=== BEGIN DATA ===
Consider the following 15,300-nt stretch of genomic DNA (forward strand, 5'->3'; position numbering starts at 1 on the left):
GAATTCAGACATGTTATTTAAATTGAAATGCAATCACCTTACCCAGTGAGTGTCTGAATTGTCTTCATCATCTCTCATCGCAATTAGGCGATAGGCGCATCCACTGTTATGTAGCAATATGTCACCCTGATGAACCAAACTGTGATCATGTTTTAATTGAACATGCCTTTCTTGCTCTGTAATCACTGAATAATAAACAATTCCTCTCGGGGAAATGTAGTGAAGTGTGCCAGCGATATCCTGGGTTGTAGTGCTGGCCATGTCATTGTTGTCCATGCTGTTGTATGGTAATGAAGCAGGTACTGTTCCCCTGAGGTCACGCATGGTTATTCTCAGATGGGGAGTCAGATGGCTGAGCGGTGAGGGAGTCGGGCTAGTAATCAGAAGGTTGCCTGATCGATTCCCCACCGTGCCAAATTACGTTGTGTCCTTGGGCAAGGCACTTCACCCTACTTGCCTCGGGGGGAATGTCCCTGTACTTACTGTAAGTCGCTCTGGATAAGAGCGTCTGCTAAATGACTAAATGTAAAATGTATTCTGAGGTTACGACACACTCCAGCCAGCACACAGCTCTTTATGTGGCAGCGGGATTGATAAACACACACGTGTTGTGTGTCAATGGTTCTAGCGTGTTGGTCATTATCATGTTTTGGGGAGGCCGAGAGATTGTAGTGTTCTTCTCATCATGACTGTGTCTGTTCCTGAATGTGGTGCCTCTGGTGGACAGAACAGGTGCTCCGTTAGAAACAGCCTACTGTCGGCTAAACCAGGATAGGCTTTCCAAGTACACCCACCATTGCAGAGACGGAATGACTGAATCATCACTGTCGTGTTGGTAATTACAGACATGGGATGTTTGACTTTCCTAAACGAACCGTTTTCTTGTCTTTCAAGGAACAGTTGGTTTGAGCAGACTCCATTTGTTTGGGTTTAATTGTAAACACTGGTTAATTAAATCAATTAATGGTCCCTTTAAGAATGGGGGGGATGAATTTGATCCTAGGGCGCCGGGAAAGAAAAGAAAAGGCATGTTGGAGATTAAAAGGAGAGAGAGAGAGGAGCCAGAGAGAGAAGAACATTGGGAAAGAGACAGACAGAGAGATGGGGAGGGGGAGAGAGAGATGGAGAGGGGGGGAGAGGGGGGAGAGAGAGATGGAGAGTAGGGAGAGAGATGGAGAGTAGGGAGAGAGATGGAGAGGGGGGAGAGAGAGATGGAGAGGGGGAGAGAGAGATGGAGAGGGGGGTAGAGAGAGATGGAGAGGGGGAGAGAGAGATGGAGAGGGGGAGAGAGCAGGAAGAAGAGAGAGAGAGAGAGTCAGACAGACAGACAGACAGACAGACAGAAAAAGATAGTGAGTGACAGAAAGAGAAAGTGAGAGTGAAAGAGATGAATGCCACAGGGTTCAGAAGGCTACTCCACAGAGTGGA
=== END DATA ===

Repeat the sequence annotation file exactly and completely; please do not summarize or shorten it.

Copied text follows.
Consider the following 15,300-nt stretch of genomic DNA (forward strand, 5'->3'; position numbering starts at 1 on the left):
GAATTCAGACATGTTATTTAAATTGAAATGCAATCACCTTACCCAGTGAGTGTCTGAATTGTCTTCATCATCTCTCATCGCAATTAGGCGATAGGCGCATCCACTGTTATGTAGCAATATGTCACCCTGATGAACCAAACTGTGATCATGTTTTAATTGAACATGCCTTTCTTGCTCTGTAATCACTGAATAATAAACAATTCCTCTCGGGGAAATGTAGTGAAGTGTGCCAGCGATATCCTGGGTTGTAGTGCTGGCCATGTCATTGTTGTCCATGCTGTTGTATGGTAATGAAGCAGGTACTGTTCCCCTGAGGTCACGCATGGTTATTCTCAGATGGGGAGTCAGATGGCTGAGCGGTGAGGGAGTCGGGCTAGTAATCAGAAGGTTGCCTGATCGATTCCCCACCGTGCCAAATTACGTTGTGTCCTTGGGCAAGGCACTTCACCCTACTTGCCTCGGGGGGAATGTCCCTGTACTTACTGTAAGTCGCTCTGGATAAGAGCGTCTGCTAAATGACTAAATGTAAAATGTATTCTGAGGTTACGACACACTCCAGCCAGCACACAGCTCTTTATGTGGCAGCGGGATTGATAAACACACACGTGTTGTGTGTCAATGGTTCTAGCGTGTTGGTCATTATCATGTTTTGGGGAGGCCGAGAGATTGTAGTGTTCTTCTCATCATGACTGTGTCTGTTCCTGAATGTGGTGCCTCTGGTGGACAGAACAGGTGCTCCGTTAGAAACAGCCTACTGTCGGCTAAACCAGGATAGGCTTTCCAAGTACACCCACCATTGCAGAGACGGAATGACTGAATCATCACTGTCGTGTTGGTAATTACAGACATGGGATGTTTGACTTTCCTAAACGAACCGTTTTCTTGTCTTTCAAGGAACAGTTGGTTTGAGCAGACTCCATTTGTTTGGGTTTAATTGTAAACACTGGTTAATTAAATCAATTAATGGTCCCTTTAAGAATGGGGGGGATGAATTTGATCCTAGGGCGCCGGGAAAGAAAAGAAAAGGCATGTTGGAGATTAAAAGGAGAGAGAGAGAGGAGCCAGAGAGAGAAGAACATTGGGAAAGAGACAGACAGAGAGATGGGGAGGGGGAGAGAGAGATGGAGAGGGGGGGAGAGGGGGGAGAGAGAGATGGAGAGTAGGGAGAGAGATGGAGAGTAGGGAGAGAGATGGAGAGGGGGGAGAGAGAGATGGAGAGGGGGAGAGAGAGATGGAGAGGGGGGTAGAGAGAGATGGAGAGGGGGAGAGAGAGATGGAGAGGGGGAGAGAGCAGGAAGAAGAGAGAGAGAGAGAGTCAGACAGACAGACAGACAGACAGACAGAAAAAGATAGTGAGTGACAGAAAGAGAAAGTGAGAGTGAAAGAGATGAATGCCACAGGGTTCAGAAGGCTACTCCACAGAGTGGA